Michael Perry is upset. The county highway commission wants to reconfigure the patch of road near his house, making it impossible for cars to climb the hill to his home in the winter. His neighbor Tom Hartwig, a feisty octogenarian with a “ye olde curiosity workshop” and a fondness for Civil War cannons, fought a similar battle decades earlier over the interstate that left his home forever in the shadow of rumbling traffic. His dignity in the face of an ultimately losing battle inspires Perry to action and reflection.
On its surface, Visiting Tom: A Man, A Highway, and the Road to Roughneck Grace sounds like a clunker of a story. Man fights bureaucracy, visits his eccentric neighbor, and learns life lessons. And in the hands of someone less observant, empathetic, and even less fretful and anxious, it would be. But Perry mostly pulls it off in a book that is part memoir, part character study, and a fine chronicle of rural life in modern Wisconsin.
Tom grew up on his land. It’s where he was born, brought his wife, raised his kids, and made a living. Everyone knows Tom. His fix-it skills are renowned. Perry memorably describes Tom’s workshop as “an antique store stocked by Rube Goldberg, curated by Hunter Thompson, and rearranged by a small earthquake.” Among the contents are wrenches, screwdrivers, a steel-rail engine hoist, and three cannons. Notorious do-it-yourselfers, Perry and his family find Tom and his workshop irresistible.
Visiting Tom has three main narrative threads: Tom’s recollections of his life and the construction of the highway; Perry’s own polite battle with government officials; and the ups and downs of family, fatherhood, marriage, and work. Much of Tom is revealed (both literally and figuratively) through the lens of Wisconsin photographers John Shimon and Julie Lindemann, who Perry hires to take pictures. It’s not clear at first what’s happening. The descriptions of the photography sessions appear in italics at the beginning of each chapter without explanation. Only gradually do the scene and Perry’s plot device come into focus. “Inch by inch the photographers cover the shop,” advancing slowly because Tom has a story for “every step of the way.” As they set up and frame shots, Tom tells some of his most affecting tales, augmented with a single and often stark photograph of Tom in his workshop, on the farm, and with his wife of sixty years, Arlene.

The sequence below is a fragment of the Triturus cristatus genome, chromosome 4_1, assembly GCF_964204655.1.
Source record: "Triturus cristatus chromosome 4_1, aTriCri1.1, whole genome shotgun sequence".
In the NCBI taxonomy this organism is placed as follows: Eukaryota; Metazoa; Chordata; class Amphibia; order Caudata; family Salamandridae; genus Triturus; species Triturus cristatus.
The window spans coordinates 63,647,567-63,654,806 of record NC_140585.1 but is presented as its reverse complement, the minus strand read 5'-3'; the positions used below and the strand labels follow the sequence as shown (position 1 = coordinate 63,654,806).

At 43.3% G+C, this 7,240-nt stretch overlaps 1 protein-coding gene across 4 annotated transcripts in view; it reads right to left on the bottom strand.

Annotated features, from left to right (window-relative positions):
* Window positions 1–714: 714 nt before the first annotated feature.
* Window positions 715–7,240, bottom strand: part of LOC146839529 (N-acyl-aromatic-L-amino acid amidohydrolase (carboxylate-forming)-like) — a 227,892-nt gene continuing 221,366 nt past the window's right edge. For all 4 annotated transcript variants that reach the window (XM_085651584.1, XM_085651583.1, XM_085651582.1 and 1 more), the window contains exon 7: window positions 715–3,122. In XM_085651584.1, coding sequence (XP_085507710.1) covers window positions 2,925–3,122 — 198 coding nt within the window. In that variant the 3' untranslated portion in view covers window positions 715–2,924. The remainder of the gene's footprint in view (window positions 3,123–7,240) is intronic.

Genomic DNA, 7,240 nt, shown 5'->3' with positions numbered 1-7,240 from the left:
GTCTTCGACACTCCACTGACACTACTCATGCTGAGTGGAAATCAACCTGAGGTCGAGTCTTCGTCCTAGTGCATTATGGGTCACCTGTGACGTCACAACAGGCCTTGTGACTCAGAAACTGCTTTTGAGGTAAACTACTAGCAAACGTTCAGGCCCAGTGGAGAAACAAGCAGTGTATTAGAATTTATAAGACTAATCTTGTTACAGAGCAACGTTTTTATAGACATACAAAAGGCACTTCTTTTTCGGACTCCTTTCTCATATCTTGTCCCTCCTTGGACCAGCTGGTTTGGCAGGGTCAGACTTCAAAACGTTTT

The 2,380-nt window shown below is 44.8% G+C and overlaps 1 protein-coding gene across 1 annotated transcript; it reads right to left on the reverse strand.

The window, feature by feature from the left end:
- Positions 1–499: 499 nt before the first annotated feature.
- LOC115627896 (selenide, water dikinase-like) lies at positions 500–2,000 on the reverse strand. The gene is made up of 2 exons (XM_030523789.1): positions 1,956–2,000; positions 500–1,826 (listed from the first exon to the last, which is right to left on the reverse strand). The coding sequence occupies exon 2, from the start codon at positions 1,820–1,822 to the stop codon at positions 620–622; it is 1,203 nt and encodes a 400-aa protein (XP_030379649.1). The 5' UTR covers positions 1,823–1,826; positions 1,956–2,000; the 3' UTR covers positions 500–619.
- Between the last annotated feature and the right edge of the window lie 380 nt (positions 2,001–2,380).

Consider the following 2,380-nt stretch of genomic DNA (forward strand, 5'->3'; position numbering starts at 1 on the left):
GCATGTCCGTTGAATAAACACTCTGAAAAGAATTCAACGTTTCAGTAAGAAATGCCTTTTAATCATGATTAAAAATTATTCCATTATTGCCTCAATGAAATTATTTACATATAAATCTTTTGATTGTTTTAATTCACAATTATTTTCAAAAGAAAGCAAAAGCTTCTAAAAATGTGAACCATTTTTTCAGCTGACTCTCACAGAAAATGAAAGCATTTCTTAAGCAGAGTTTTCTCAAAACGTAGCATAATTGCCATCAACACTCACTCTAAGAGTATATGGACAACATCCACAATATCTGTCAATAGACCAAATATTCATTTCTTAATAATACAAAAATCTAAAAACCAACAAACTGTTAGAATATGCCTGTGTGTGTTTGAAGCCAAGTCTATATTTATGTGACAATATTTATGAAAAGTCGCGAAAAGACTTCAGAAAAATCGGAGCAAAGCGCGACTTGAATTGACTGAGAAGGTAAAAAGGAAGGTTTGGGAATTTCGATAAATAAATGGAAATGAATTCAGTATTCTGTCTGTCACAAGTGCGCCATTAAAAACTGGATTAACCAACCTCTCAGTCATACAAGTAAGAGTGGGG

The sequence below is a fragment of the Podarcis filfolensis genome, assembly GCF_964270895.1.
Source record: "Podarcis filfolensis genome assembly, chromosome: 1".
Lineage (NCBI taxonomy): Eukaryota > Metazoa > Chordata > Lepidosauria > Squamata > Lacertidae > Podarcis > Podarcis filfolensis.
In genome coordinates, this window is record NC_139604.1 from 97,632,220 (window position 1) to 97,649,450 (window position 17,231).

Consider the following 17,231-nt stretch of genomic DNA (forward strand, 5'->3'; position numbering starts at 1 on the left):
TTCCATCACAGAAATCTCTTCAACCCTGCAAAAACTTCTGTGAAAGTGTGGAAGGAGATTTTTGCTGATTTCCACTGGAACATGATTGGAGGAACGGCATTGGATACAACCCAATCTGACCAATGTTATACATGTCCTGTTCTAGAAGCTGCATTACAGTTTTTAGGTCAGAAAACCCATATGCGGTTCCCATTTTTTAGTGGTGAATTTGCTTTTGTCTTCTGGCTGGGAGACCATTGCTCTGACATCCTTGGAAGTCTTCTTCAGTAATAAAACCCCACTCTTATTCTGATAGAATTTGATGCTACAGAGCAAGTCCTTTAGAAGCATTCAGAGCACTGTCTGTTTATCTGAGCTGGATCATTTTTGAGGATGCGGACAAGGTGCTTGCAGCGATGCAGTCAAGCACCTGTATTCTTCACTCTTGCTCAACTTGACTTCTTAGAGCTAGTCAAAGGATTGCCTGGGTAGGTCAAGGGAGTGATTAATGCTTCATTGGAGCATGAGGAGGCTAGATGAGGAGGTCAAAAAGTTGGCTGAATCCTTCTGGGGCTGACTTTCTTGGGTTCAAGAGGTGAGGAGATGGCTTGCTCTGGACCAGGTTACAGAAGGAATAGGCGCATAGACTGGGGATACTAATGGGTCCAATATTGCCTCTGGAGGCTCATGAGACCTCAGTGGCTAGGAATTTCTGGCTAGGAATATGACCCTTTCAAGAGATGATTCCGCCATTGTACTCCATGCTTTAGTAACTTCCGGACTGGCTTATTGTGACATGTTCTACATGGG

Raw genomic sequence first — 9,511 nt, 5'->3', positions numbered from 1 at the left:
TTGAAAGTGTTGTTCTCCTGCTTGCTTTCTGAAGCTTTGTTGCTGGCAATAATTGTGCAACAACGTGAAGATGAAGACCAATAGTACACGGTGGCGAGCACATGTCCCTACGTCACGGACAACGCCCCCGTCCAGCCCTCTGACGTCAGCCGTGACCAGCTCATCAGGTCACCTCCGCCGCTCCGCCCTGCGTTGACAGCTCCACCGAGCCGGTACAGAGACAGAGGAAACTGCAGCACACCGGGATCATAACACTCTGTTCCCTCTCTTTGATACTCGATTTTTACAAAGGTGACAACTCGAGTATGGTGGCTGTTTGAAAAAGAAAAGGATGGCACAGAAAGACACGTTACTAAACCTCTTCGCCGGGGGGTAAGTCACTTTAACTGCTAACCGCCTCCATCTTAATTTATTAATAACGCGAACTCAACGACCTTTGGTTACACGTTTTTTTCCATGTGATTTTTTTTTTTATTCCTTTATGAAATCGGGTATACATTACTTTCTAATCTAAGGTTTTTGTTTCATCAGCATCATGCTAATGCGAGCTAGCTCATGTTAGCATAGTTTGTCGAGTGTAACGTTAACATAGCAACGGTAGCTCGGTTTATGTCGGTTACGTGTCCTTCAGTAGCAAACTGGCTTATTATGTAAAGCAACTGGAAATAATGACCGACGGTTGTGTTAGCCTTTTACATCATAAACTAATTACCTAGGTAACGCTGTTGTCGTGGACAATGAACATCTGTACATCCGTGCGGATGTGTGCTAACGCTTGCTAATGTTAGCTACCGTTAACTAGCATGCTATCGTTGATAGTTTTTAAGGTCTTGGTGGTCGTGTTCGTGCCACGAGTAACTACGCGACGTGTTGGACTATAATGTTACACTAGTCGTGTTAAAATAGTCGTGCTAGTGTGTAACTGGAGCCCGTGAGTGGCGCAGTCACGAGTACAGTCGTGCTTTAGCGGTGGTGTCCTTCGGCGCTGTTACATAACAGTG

Perry doesn’t go to Tom with the intent of seeking advice. But the neighborly hours they spend together eating dinner, chopping wood, collecting honey, and bending rebar inevitably lead to conversations, stories, and small talk. Perry doesn’t canonize Tom, but rather reflects on his own life as he learns more about Tom’s. Both are husbands and fathers of daughters. Both love the land, their community, and value history. In his visits with Tom, Perry wrestles with complex issues: the struggle to be a good parent and partner; when to take a stand; how to balance work and family. “I don’t know if Tom Hartwig can make me a better dad,” Perry writes. “That’s incumbent upon me, not him.” But in Tom’s life, Perry clearly wants us to see the value of hard work, loyalty, grace, and self-reliance.
Some of the most touching moments in the book concern Perry’s two daughters. The eldest, Amy, is a stepdaughter but Perry refuses to describe her as such. “My standard line has become that the term stepdaughter is perfectly sufficient for conveying the situation, but utterly insufficient in conveying the heart, and above all I prefer the term lent me by a roughneck poet friend: my given daughter.” Amy’s presence and personality in the book, though modest, serve as cipher to Perry’s heart and contemporary family dynamics.
In the end, Perry and Tom come to have parallel stories in their fight over a road. Each man believes that what the government calls progress and improvement takes no account of its true cost to the land and people. This is the story on the ground. Above this, though, Perry’s overriding message is one of respect for the values, customs, and traditions of the past: that modernity does not by necessity mean discarding what came before.
Visiting Tom is not perfect. It ambles and wanders, and ventures a bit too far into the sentimental at times. Perry acknowledges this sappy aspect of his character, even calling himself “maudlin” at one point, but he barrels on anyway. His evocation of the past and deference to old ways of doing things occasionally feels suffocating in its reverence. But Perry’s humor, vivid observations, and turns of phrase—“It is one thing to be a work in progress; quite another to be a work in regress. Familiarity is no excuse for lowering your standards. Or so I said to myself last week while standing saggily before the bathroom mirror in my holey underwear.”—help to overcome the plodding points in a story that is as sweet as it is wise and eloquent.